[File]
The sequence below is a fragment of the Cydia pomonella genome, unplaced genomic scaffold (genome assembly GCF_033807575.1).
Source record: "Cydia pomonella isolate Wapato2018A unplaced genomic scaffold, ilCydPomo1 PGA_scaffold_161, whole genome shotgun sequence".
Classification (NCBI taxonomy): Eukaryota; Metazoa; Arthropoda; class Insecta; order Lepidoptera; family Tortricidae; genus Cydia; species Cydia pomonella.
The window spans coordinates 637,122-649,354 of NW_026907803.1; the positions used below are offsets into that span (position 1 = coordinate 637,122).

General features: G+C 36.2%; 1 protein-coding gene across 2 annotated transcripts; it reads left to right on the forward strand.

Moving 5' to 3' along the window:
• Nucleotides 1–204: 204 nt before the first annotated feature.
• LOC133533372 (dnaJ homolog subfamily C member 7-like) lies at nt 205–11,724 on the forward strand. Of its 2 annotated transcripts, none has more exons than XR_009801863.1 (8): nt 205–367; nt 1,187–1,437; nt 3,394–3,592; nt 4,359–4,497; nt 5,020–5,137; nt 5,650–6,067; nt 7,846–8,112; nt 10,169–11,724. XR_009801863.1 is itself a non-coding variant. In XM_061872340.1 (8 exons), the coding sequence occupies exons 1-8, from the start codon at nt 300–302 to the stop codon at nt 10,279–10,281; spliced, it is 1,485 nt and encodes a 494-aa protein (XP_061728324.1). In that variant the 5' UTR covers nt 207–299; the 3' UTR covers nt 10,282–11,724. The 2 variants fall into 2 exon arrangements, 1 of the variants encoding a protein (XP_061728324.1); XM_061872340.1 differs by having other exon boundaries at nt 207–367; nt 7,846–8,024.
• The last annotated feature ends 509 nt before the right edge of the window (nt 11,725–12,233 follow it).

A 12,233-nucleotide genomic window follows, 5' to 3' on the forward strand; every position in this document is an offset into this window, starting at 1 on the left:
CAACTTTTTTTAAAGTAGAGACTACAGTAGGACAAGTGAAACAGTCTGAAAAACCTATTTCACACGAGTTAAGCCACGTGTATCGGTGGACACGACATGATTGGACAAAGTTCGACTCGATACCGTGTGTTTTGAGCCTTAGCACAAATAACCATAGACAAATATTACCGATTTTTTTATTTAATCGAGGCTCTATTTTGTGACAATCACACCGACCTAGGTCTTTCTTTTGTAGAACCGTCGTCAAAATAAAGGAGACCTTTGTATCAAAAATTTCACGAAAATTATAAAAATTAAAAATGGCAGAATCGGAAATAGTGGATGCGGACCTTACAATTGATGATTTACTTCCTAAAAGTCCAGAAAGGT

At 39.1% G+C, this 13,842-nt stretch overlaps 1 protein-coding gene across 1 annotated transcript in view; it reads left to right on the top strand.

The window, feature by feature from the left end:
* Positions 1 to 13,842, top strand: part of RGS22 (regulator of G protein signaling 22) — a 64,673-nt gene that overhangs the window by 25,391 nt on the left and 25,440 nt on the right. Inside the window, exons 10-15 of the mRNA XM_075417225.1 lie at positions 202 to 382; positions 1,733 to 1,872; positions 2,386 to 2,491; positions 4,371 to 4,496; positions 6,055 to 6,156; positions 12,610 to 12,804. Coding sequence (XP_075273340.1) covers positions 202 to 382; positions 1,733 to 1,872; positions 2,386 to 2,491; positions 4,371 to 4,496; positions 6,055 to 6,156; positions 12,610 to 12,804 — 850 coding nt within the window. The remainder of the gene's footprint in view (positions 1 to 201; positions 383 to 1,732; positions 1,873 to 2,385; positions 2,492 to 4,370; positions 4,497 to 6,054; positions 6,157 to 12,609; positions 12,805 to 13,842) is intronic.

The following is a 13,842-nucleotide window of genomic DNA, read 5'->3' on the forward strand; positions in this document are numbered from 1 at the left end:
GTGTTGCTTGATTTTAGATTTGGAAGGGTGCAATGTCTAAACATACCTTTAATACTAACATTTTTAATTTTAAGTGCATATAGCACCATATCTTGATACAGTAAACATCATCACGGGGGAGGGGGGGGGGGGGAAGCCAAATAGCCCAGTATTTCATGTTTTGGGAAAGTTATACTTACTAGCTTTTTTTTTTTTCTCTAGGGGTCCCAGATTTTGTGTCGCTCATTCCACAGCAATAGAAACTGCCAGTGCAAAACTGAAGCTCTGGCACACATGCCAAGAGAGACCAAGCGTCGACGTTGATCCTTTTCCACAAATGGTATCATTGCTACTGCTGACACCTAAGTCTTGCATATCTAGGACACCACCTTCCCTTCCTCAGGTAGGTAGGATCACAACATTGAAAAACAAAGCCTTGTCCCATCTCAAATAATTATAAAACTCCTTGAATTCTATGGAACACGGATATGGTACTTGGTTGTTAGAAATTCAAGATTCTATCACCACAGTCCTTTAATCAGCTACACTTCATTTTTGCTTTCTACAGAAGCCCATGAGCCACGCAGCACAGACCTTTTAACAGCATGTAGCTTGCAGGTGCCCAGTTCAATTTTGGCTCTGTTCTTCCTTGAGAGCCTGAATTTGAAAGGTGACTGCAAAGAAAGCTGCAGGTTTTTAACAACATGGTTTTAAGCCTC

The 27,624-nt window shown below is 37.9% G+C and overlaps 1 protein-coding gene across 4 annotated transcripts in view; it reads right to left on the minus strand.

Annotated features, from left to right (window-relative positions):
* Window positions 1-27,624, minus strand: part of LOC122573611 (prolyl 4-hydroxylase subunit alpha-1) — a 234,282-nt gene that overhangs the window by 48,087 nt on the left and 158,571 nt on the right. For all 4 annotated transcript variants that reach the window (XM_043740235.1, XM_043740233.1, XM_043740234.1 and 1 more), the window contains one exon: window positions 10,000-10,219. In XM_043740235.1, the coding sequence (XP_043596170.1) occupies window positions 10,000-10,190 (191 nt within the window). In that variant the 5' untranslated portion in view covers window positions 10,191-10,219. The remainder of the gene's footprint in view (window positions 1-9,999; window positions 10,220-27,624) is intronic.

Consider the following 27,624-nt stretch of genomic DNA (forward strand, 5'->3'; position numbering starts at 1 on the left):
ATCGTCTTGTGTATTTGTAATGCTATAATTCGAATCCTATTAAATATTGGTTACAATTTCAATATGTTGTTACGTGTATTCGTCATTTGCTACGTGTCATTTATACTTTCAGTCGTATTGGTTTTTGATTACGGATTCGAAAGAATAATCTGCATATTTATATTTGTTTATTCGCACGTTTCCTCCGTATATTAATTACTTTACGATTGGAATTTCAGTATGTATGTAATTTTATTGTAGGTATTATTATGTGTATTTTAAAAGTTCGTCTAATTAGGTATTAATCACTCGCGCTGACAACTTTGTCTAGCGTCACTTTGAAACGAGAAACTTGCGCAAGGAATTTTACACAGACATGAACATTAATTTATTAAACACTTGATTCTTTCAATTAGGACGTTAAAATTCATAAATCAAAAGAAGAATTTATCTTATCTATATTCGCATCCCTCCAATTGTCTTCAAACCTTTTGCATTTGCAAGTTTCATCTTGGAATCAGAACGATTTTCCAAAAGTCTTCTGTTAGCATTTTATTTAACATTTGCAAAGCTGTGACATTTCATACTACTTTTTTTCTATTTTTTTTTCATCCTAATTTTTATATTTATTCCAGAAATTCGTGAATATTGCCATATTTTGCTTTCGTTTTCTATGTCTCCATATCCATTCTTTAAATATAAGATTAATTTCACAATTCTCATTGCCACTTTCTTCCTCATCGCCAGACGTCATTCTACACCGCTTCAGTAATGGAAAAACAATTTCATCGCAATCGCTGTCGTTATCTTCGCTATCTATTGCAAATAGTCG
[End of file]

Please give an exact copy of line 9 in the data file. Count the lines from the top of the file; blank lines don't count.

• The last annotated feature ends 509 nt before the right edge of the window (nt 11,725–12,233 follow it).